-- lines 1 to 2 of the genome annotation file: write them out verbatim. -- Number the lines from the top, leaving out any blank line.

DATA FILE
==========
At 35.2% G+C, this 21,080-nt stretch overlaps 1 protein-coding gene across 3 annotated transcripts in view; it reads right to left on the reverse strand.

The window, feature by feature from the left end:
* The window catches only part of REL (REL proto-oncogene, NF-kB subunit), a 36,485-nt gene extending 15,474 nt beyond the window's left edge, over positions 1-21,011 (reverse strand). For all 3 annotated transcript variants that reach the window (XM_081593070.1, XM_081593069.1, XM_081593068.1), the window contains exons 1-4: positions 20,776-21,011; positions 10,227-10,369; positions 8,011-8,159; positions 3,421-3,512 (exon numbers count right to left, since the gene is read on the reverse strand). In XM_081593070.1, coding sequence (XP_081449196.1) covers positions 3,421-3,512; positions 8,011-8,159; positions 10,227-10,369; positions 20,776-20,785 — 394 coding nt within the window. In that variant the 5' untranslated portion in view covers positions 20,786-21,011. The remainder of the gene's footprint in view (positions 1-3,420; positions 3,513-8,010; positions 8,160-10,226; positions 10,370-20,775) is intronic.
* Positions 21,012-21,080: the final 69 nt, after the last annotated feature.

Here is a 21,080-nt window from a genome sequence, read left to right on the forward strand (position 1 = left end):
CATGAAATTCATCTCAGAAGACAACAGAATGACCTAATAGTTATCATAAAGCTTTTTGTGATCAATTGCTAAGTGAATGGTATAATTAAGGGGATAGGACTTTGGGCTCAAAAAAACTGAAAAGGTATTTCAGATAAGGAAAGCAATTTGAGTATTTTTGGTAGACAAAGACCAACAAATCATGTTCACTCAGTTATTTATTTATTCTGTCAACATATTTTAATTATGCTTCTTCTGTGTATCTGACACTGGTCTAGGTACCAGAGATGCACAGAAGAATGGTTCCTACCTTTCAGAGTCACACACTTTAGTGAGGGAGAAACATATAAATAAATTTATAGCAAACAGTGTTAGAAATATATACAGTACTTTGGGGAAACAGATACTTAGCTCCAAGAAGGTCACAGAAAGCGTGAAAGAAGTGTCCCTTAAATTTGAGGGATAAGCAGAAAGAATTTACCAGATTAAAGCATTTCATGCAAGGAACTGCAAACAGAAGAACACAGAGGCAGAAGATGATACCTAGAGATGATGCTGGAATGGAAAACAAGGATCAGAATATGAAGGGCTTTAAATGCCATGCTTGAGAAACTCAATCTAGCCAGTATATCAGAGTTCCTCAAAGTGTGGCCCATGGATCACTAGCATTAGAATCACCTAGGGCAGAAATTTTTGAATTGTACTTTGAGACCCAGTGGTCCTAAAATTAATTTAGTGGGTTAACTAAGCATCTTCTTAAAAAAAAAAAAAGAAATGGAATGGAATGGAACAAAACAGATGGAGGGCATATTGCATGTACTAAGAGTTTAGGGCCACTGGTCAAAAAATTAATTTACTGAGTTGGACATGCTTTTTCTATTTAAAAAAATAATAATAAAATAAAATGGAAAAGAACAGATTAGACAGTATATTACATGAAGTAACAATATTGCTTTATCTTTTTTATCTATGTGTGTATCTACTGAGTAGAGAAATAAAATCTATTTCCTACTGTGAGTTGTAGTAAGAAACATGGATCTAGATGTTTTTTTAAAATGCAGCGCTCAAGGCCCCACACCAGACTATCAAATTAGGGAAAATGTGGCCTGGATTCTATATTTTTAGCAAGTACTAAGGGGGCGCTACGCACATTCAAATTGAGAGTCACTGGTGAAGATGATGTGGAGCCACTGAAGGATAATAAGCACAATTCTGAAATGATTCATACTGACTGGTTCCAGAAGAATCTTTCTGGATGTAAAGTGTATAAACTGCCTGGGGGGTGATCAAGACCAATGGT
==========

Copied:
At 35.2% G+C, this 21,080-nt stretch overlaps 1 protein-coding gene across 3 annotated transcripts in view; it reads right to left on the reverse strand.

The window, feature by feature from the left end: